What Do You Think Of This Book Synopsis?



I’m working on revising my fantasy novel, The Moon’s Accomplice, into a big ol’ sprawling fantasy trilogy. This is a rough stab at Book One, and I would love any feedback on what’s missing or needs tweaking. One of the things I’ve been doing is reading other big ol’ sprawling fantasy novels: the Robert Jordan/Brandon Sanderson Wheel of Time series, George R. R. Martin’s Game of Thrones, Pat Rothfuss’s The Name of the Wind and The Wise Man’s Fear, David Edding’s Belgariad and Robin Hobb’s work. I’m trying to figure out what makes for a successful series. What other series would you suggest looking at? (Note that I have read the LotR a bajillion times.)

Things that seem common to all of them:

  • Engaging, interesting characters, and plenty of time in their heads
  • Landscapes and marvels, plenty of “eyeball kicks
  • Ups and downs, characters enduring vicissitudes and working to do their best in spite of them

Book One begins as Shyra, a Dryad, is brought to the city of Tabat in chains, aboard a steamboat. She doesn’t know why she and a handful of her sisters have been brought to the seaport, but she senses that it’s to no good. They’re already enslaved by a social system where humans rule, asserting their Gods-given right over animals and Beasts, the category into which all intelligent magical creatures like Dryads are relegated.

At the same time far to the north on what the Tabatians consider the rough frontier, young Teo is having similar forebodings – his sister is very ill and no one will meet his eyes when speaking of the cure. Teo’s already been rejected by the village because he’s failed to exhibit the shapeshifting powers most of them possess. Finally he discovers that he’s been promised to the Temples of the Moon in Tabat as an acolyte/indentured servant if his sister recovers.

Bella Kanto, premier Gladiator of Tabat, finds herself confronted by a disturbing omen in the form of a lobotomized young Centaur that’s been sold to the Brides of Steel, Tabat’s all-female gladiatorial academy. She goes to see her cousin, Leonoa, a prominent Tabatian artist, only to find Leonoa embroiled in a scandalous love affair. Leonoa shrugs aside conversation, struggling to finish up a few last canvases for a show opening in a few days.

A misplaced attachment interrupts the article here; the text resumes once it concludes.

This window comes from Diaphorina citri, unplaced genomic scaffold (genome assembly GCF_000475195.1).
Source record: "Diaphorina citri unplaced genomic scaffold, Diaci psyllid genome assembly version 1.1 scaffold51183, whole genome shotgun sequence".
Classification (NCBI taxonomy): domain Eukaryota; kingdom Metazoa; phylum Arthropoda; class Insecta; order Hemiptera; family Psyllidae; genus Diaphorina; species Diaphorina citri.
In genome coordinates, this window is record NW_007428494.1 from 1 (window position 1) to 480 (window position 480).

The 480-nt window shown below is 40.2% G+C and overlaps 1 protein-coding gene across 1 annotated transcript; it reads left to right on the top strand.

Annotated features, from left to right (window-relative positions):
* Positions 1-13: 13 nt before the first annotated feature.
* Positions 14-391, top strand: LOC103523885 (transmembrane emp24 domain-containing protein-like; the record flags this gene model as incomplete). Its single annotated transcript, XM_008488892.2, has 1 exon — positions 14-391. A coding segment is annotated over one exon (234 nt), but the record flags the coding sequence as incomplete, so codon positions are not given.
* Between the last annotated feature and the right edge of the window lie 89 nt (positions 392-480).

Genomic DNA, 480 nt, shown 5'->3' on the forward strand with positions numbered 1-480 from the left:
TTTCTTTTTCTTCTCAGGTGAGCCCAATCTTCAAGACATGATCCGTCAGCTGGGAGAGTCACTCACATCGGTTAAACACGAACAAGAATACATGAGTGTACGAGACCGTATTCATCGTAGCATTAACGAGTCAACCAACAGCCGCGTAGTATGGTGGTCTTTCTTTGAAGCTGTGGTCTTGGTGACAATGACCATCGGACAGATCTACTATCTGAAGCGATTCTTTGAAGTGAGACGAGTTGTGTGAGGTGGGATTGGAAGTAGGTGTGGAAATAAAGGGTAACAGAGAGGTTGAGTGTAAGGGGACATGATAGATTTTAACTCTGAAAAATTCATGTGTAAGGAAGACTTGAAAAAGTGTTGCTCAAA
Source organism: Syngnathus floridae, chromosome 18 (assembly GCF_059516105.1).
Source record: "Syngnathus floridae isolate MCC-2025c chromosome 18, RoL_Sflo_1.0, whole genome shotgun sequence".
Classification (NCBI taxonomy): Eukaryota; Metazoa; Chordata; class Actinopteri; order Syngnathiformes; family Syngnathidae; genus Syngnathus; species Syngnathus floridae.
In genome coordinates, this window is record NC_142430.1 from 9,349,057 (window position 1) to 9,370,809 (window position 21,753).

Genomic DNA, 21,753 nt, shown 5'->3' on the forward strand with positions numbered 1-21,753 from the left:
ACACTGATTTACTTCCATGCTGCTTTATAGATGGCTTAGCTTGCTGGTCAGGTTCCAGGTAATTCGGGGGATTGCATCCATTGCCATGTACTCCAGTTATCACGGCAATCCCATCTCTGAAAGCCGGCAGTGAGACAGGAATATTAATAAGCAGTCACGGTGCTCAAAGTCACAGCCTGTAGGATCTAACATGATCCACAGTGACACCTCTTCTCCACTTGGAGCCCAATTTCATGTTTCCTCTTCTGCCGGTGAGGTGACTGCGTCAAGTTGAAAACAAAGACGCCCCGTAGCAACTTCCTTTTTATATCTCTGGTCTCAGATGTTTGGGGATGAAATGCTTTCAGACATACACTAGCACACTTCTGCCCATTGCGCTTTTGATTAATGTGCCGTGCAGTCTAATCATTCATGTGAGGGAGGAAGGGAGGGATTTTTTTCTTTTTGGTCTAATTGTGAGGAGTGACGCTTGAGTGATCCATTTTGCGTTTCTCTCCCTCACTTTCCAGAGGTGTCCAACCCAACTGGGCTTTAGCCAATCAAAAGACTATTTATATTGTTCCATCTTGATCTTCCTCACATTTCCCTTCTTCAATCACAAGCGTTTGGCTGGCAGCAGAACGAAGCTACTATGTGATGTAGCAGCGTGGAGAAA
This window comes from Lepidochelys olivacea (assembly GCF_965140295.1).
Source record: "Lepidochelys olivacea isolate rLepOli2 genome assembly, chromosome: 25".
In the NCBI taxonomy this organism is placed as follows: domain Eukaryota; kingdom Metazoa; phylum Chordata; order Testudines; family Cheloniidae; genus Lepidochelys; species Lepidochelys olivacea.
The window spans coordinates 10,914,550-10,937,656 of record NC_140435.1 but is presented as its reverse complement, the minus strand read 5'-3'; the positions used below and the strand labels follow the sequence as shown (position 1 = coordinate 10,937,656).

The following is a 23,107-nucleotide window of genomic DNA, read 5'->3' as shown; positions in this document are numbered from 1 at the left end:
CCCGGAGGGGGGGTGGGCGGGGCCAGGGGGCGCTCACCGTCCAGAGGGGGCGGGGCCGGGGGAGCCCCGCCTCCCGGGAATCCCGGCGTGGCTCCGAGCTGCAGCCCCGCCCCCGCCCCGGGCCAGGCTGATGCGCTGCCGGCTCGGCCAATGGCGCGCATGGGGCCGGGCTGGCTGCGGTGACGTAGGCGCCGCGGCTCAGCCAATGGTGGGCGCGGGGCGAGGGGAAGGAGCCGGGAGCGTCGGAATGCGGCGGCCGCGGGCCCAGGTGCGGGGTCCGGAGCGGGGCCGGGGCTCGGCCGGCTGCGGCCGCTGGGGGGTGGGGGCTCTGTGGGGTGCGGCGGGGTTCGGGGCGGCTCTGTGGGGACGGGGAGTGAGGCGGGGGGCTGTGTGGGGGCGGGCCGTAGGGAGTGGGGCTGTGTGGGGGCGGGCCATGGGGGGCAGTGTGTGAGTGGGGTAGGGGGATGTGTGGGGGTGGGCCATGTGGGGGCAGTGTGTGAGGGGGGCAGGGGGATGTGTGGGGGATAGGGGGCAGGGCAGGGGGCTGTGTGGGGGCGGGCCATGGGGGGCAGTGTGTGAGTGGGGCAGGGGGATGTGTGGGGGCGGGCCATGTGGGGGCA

Imprisoned in the Duke’s menagerie, Shyra learns that she and the other Dryads are meant to root and become trees, which will be harvested and fed to the great engine that fuels many of Tabat’s technologies, such as the great Waterfall below the Duke’s castle, the mechanized gondola system that moves the inhabitants from one city terrace to another, and the street lights that show any sign of sorcery or shapeshifter activity on the main streets.

Meanwhile, Teo contemplates fleeing the village. He starts out to do so, only to encounter the Moon priest, Nero, to whom he’s been promised on the road. He and Nero embark on the journey and the stern but sympathetic priest tries to instruct him on the matters he’ll need to know to survive life in the Temple. When Nero breaks his leg, progress is slowed, and even more so when he falls prey to a parasitic fairy in the wilderness. When they arrive at a river town, Nero puts Teo aboard a trade boat, the Eloquent Swan, and entrusts the pilot Archis with getting Teo to the city.

Shyra’s escape is more successful. She manages to slip out of the menagerie and make her way outside Tabat, although she is pursued by the Duke’s Huntress, a relentless and skilled tracker. Nonetheless, Shyra makes her way to the mountains to the northeast of Tabat, where she finds a camp of other escaped Beasts.

When a student of hers from the Brides of Steel is killed in a riot, guilt wracks Bella, particularly since she helped instigate the riot. Political unrest haunts the city, caused by upcoming events: the first election of the Mayor of Tabat, at which point the Duke will reluctantly step down and relinquish his hereditary rule. Bella and the head of the Brides of Steel, Myrila, have a severe falling out. Bella feels she’s been let down by Myrila at a time when she’s facing the pressure of the annual Spring Games. If she assumes the role of Winter and wins, as she has for the past fifteen years, spring will not come to Tabat for another six weeks, impacting trade in a way none of Tabat’s merchants appreciate.